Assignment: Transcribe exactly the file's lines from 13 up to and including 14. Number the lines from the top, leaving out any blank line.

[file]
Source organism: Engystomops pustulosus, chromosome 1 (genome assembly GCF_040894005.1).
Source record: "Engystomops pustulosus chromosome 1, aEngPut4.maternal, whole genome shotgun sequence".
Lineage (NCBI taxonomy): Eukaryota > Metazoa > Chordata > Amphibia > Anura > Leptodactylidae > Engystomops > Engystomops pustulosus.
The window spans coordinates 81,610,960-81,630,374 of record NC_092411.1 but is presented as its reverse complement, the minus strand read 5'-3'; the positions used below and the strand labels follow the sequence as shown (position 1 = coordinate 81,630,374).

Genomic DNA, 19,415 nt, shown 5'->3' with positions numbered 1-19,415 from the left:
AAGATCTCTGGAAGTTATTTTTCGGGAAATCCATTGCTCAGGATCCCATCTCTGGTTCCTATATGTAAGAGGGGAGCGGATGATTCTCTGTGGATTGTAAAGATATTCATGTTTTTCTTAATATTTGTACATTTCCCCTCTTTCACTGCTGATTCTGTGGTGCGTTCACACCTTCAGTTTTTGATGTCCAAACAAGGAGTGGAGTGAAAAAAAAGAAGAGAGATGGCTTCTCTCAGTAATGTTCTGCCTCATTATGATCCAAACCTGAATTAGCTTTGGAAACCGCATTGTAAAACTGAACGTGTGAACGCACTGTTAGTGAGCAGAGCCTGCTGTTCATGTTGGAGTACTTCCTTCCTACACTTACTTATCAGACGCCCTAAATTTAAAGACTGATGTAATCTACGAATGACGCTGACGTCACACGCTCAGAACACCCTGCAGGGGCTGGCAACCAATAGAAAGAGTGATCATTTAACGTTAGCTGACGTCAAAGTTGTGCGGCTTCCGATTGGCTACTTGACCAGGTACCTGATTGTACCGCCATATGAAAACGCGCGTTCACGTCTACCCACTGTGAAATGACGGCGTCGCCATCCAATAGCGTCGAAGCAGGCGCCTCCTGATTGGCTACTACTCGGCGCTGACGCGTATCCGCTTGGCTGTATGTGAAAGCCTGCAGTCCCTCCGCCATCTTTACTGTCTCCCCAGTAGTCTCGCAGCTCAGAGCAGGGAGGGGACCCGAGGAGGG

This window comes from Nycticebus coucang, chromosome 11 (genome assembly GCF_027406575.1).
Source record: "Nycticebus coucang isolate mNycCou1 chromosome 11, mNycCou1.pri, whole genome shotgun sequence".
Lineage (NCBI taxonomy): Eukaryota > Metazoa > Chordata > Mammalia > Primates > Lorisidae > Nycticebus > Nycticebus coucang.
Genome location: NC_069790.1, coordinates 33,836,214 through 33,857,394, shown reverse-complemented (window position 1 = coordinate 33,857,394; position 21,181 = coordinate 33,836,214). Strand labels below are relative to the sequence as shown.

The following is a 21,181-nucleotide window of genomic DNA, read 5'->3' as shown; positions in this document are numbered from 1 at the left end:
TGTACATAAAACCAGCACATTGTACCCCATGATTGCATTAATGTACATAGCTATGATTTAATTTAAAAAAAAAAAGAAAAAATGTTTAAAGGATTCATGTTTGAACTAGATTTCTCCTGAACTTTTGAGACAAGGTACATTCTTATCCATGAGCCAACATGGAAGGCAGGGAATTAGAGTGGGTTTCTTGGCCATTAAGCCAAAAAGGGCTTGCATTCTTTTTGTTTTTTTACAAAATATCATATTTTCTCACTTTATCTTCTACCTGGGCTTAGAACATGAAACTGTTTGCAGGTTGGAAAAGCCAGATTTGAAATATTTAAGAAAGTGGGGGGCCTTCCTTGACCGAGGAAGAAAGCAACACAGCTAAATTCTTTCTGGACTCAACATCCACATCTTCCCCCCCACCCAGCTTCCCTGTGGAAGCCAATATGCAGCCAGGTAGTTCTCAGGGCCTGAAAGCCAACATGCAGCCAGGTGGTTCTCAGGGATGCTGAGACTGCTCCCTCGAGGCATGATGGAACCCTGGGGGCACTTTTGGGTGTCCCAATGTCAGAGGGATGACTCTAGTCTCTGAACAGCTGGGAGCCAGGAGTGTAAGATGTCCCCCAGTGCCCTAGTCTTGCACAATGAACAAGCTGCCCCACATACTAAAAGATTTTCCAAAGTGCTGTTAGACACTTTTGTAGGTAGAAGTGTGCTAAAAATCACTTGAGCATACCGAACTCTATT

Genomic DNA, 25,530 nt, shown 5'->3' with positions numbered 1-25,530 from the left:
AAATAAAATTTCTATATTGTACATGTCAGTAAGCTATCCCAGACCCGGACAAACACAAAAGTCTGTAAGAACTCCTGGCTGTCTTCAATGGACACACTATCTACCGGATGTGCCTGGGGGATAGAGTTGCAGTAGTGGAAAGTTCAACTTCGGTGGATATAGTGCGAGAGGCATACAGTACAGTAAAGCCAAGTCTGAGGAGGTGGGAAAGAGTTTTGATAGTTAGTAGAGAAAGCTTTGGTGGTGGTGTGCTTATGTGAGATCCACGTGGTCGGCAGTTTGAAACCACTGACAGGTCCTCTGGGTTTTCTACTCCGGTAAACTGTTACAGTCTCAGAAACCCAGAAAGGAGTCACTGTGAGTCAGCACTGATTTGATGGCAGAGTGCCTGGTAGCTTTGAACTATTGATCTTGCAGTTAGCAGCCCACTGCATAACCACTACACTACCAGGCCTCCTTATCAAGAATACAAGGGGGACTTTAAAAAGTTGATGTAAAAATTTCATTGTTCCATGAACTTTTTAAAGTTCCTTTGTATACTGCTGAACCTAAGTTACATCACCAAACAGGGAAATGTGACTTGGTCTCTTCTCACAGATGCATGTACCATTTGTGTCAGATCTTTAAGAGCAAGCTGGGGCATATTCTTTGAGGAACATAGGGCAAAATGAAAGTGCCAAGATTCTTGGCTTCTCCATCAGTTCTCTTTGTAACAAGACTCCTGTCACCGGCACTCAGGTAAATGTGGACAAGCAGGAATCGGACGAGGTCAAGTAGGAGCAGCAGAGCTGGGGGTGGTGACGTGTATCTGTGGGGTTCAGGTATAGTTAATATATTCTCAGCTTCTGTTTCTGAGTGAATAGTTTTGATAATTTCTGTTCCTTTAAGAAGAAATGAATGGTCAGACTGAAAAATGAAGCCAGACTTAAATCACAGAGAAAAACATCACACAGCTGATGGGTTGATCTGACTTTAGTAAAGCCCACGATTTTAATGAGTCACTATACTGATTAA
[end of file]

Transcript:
Genomic DNA, 25,530 nt, shown 5'->3' with positions numbered 1-25,530 from the left:
AAATAAAATTTCTATATTGTACATGTCAGTAAGCTATCCCAGACCCGGACAAACACAAAAGTCTGTAAGAACTCCTGGCTGTCTTCAATGGACACACTATCTACCGGATGTGCCTGGGGGATAGAGTTGCAGTAGTGGAAAGTTCAACTTCGGTGGATATAGTGCGAGAGGCATACAGTACAGTAAAGCCAAGTCTGAGGAGGTGGGAAAGAGTTTTGATAGTTAGTAGAGAAAGCTTTGGTGGTGGTGTGCTTATGTGAGATCCACGTGGTCGGCAGTTTGAAACCACTGACAGGTCCTCTGGGTTTTCTACTCCGGTAAACTGTTACAGTCTCAGAAACCCAGAAAGGAGTCACTGTGAGTCAGCACTGATTTGATGGCAGAGTGCCTGGTAGCTTTGAACTATTGATCTTGCAGTTAGCAGCCCACTGCATAACCACTACACTACCAGGCCTCCTTATCAAGAATACAAGGGGGACTTTAAAAAGTTGATGTAAAAATTTCATTGTTCCATGAACTTTTTAAAGTTCCTTTGTATACTGCTGAACCTAAGTTACATCACCAAACAGGGAAATGTGACTTGGTCTCTTCTCACAGATGCATGTACCATTTGTGTCAGATCTTTAAGAGCAAGCTGGGGCATATTCTTTGAGGAACATAGGGCAAAATGAAAGTGCCAAGATTCTTGGCTTCTCCATCAGTTCTCTTTGTAACAAGACTCCTGTCACCGGCACTCAGGTAAATGTGGACAAGCAGGAATCGGACGAGGTCAAGTAGGAGCAGCAGAGCTGGGGGTGGTGACGTGTATCTGTGGGGTTCAGGTATAGTTAATATATTCTCAGCTTCTGTTTCTGAGTGAATAGTTTTGATAATTTCTGTTCCTTTAAGAAGAAATGAATGGTCAGACTGAAAAATGAAGCCAGACTTAAATCACAGAGAAAAACATCACACAGCTGATGGGTTGATCTGACTTTAGTAAAGCCCACGATTTTAATGAGTCACTATACTGATTAA